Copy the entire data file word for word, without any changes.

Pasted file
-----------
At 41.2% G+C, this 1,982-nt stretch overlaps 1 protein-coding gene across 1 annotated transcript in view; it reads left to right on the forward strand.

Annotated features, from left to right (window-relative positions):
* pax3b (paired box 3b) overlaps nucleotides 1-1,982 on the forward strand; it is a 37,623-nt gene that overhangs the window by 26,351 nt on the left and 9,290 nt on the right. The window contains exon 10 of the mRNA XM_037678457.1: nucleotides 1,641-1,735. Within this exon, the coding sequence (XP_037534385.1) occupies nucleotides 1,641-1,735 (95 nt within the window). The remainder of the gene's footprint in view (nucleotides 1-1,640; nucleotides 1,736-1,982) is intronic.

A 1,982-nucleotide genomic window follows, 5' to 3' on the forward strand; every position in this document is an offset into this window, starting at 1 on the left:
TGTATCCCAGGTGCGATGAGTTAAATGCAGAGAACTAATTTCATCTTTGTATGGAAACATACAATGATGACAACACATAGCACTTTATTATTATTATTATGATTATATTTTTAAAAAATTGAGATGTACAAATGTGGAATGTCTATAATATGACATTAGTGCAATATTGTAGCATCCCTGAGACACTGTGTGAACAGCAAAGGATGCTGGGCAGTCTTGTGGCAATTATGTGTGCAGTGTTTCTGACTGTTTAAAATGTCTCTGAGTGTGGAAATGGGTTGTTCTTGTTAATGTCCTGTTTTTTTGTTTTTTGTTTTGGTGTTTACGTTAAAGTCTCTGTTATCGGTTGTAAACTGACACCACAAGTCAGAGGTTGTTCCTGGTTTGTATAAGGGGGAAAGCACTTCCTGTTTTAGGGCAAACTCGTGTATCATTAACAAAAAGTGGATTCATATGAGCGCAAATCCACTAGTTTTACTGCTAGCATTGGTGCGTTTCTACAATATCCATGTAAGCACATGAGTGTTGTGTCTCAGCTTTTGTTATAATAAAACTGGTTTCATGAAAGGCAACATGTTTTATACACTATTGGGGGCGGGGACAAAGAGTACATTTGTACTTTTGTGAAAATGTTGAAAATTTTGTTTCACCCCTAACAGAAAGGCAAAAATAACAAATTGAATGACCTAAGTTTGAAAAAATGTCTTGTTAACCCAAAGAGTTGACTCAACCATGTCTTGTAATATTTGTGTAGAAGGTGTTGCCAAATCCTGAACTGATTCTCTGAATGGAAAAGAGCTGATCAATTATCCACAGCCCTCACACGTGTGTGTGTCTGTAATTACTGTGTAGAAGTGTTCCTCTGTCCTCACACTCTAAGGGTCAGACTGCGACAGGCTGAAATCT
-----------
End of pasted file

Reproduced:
At 41.2% G+C, this 1,982-nt stretch overlaps 1 protein-coding gene across 1 annotated transcript in view; it reads left to right on the forward strand.

Annotated features, from left to right (window-relative positions):
* pax3b (paired box 3b) overlaps nucleotides 1-1,982 on the forward strand; it is a 37,623-nt gene that overhangs the window by 26,351 nt on the left and 9,290 nt on the right. The window contains exon 10 of the mRNA XM_037678457.1: nucleotides 1,641-1,735. Within this exon, the coding sequence (XP_037534385.1) occupies nucleotides 1,641-1,735 (95 nt within the window). The remainder of the gene's footprint in view (nucleotides 1-1,640; nucleotides 1,736-1,982) is intronic.

A 1,982-nucleotide genomic window follows, 5' to 3' on the forward strand; every position in this document is an offset into this window, starting at 1 on the left:
TGTATCCCAGGTGCGATGAGTTAAATGCAGAGAACTAATTTCATCTTTGTATGGAAACATACAATGATGACAACACATAGCACTTTATTATTATTATTATGATTATATTTTTAAAAAATTGAGATGTACAAATGTGGAATGTCTATAATATGACATTAGTGCAATATTGTAGCATCCCTGAGACACTGTGTGAACAGCAAAGGATGCTGGGCAGTCTTGTGGCAATTATGTGTGCAGTGTTTCTGACTGTTTAAAATGTCTCTGAGTGTGGAAATGGGTTGTTCTTGTTAATGTCCTGTTTTTTTGTTTTTTGTTTTGGTGTTTACGTTAAAGTCTCTGTTATCGGTTGTAAACTGACACCACAAGTCAGAGGTTGTTCCTGGTTTGTATAAGGGGGAAAGCACTTCCTGTTTTAGGGCAAACTCGTGTATCATTAACAAAAAGTGGATTCATATGAGCGCAAATCCACTAGTTTTACTGCTAGCATTGGTGCGTTTCTACAATATCCATGTAAGCACATGAGTGTTGTGTCTCAGCTTTTGTTATAATAAAACTGGTTTCATGAAAGGCAACATGTTTTATACACTATTGGGGGCGGGGACAAAGAGTACATTTGTACTTTTGTGAAAATGTTGAAAATTTTGTTTCACCCCTAACAGAAAGGCAAAAATAACAAATTGAATGACCTAAGTTTGAAAAAATGTCTTGTTAACCCAAAGAGTTGACTCAACCATGTCTTGTAATATTTGTGTAGAAGGTGTTGCCAAATCCTGAACTGATTCTCTGAATGGAAAAGAGCTGATCAATTATCCACAGCCCTCACACGTGTGTGTGTCTGTAATTACTGTGTAGAAGTGTTCCTCTGTCCTCACACTCTAAGGGTCAGACTGCGACAGGCTGAAATCT